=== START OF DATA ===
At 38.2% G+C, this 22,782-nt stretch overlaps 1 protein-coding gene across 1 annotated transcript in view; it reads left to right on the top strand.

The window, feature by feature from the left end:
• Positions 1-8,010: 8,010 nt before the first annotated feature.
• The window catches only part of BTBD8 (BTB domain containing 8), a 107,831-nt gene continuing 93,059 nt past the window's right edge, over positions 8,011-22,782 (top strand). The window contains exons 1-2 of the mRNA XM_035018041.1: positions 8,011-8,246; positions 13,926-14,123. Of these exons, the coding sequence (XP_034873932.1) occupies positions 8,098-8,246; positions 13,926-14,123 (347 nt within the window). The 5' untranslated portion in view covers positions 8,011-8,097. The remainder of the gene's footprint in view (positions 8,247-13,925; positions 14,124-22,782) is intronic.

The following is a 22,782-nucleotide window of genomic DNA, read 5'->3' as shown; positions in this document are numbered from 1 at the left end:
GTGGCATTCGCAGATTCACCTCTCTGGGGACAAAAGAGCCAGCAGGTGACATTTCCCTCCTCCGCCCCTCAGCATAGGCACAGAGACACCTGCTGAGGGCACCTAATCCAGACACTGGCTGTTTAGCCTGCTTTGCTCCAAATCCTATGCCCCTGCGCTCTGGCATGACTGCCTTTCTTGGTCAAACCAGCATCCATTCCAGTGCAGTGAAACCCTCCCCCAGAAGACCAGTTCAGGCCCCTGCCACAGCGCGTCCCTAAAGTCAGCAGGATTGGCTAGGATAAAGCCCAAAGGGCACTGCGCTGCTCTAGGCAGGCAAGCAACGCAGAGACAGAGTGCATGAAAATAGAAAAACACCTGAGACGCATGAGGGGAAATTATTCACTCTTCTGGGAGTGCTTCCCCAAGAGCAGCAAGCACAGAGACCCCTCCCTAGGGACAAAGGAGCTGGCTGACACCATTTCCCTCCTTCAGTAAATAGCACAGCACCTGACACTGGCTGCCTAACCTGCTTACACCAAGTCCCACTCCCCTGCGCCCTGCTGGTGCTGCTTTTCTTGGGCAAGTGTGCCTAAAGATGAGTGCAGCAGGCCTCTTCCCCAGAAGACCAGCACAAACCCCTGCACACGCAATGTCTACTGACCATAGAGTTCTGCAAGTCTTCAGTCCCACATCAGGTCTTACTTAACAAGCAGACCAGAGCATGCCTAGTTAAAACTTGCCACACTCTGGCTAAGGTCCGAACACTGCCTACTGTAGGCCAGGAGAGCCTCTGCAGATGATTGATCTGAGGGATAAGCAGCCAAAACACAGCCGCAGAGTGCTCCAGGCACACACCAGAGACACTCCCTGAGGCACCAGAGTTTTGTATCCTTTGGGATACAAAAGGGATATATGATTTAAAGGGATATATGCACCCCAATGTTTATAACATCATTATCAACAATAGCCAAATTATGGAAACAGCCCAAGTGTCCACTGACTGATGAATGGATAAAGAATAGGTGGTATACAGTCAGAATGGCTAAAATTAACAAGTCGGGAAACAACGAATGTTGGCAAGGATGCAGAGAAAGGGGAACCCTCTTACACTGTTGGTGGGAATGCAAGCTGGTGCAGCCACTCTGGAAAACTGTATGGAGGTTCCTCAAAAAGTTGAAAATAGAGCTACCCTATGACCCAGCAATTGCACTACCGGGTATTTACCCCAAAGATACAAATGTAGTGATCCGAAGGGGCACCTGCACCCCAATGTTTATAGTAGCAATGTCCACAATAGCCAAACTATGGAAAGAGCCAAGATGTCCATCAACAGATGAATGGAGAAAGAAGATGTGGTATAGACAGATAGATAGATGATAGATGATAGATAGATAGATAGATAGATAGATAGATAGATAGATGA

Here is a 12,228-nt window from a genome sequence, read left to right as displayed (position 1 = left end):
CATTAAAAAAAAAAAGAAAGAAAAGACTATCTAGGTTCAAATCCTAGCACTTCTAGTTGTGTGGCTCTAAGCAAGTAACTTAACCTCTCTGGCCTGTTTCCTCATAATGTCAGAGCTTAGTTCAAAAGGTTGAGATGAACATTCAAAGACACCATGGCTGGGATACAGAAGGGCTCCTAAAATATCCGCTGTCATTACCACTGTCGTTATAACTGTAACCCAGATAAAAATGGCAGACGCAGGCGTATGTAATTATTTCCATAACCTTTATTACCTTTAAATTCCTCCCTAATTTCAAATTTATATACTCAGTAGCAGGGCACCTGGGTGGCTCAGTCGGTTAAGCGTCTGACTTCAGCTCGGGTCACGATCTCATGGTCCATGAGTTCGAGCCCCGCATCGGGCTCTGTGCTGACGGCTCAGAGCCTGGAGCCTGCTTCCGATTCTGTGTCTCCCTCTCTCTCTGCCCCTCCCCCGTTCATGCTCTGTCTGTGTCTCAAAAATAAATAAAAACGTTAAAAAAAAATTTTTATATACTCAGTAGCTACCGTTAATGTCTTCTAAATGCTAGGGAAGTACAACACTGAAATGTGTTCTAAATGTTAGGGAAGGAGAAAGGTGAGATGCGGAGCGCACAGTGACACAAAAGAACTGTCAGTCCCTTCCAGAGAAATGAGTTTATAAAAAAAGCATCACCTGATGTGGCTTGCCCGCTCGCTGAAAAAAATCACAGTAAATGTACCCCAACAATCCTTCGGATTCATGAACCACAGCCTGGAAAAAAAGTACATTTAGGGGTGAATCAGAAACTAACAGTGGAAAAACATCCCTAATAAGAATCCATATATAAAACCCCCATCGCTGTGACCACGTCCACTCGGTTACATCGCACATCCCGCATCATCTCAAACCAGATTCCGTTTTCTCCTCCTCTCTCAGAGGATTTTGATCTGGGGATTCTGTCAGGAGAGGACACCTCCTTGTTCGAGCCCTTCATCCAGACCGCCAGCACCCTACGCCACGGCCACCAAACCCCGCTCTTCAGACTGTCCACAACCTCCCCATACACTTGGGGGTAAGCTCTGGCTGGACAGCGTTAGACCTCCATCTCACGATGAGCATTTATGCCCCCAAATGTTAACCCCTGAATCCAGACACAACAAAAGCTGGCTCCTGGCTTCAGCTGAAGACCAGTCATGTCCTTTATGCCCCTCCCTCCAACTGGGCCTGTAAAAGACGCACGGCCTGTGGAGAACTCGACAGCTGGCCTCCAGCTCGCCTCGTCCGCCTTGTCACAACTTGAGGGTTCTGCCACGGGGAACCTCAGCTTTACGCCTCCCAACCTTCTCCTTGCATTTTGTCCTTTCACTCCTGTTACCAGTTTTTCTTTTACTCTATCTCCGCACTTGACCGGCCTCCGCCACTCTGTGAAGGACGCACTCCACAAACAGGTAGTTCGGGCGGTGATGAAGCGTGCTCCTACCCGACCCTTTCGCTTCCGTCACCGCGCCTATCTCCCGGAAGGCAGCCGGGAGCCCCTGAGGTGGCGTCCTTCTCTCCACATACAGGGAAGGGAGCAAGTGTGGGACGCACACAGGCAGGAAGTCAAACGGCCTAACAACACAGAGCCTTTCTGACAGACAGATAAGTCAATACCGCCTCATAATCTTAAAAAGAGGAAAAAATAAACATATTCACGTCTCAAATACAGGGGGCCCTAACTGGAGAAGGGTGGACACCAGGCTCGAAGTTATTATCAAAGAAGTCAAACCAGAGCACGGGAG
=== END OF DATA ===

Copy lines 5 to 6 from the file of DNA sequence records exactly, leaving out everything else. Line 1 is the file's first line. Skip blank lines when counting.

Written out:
The following is a 22,782-nucleotide window of genomic DNA, read 5'->3' as shown; positions in this document are numbered from 1 at the left end:
GTGGCATTCGCAGATTCACCTCTCTGGGGACAAAAGAGCCAGCAGGTGACATTTCCCTCCTCCGCCCCTCAGCATAGGCACAGAGACACCTGCTGAGGGCACCTAATCCAGACACTGGCTGTTTAGCCTGCTTTGCTCCAAATCCTATGCCCCTGCGCTCTGGCATGACTGCCTTTCTTGGTCAAACCAGCATCCATTCCAGTGCAGTGAAACCCTCCCCCAGAAGACCAGTTCAGGCCCCTGCCACAGCGCGTCCCTAAAGTCAGCAGGATTGGCTAGGATAAAGCCCAAAGGGCACTGCGCTGCTCTAGGCAGGCAAGCAACGCAGAGACAGAGTGCATGAAAATAGAAAAACACCTGAGACGCATGAGGGGAAATTATTCACTCTTCTGGGAGTGCTTCCCCAAGAGCAGCAAGCACAGAGACCCCTCCCTAGGGACAAAGGAGCTGGCTGACACCATTTCCCTCCTTCAGTAAATAGCACAGCACCTGACACTGGCTGCCTAACCTGCTTACACCAAGTCCCACTCCCCTGCGCCCTGCTGGTGCTGCTTTTCTTGGGCAAGTGTGCCTAAAGATGAGTGCAGCAGGCCTCTTCCCCAGAAGACCAGCACAAACCCCTGCACACGCAATGTCTACTGACCATAGAGTTCTGCAAGTCTTCAGTCCCACATCAGGTCTTACTTAACAAGCAGACCAGAGCATGCCTAGTTAAAACTTGCCACACTCTGGCTAAGGTCCGAACACTGCCTACTGTAGGCCAGGAGAGCCTCTGCAGATGATTGATCTGAGGGATAAGCAGCCAAAACACAGCCGCAGAGTGCTCCAGGCACACACCAGAGACACTCCCTGAGGCACCAGAGTTTTGTATCCTTTGGGATACAAAAGGGATATATGATTTAAAGGGATATATGCACCCCAATGTTTATAACATCATTATCAACAATAGCCAAATTATGGAAACAGCCCAAGTGTCCACTGACTGATGAATGGATAAAGAATAGGTGGTATACAGTCAGAATGGCTAAAATTAACAAGTCGGGAAACAACGAATGTTGGCAAGGATGCAGAGAAAGGGGAACCCTCTTACACTGTTGGTGGGAATGCAAGCTGGTGCAGCCACTCTGGAAAACTGTATGGAGGTTCCTCAAAAAGTTGAAAATAGAGCTACCCTATGACCCAGCAATTGCACTACCGGGTATTTACCCCAAAGATACAAATGTAGTGATCCGAAGGGGCACCTGCACCCCAATGTTTATAGTAGCAATGTCCACAATAGCCAAACTATGGAAAGAGCCAAGATGTCCATCAACAGATGAATGGAGAAAGAAGATGTGGTATAGACAGATAGATAGATGATAGATGATAGATAGATAGATAGATAGATAGATAGATAGATAGATGA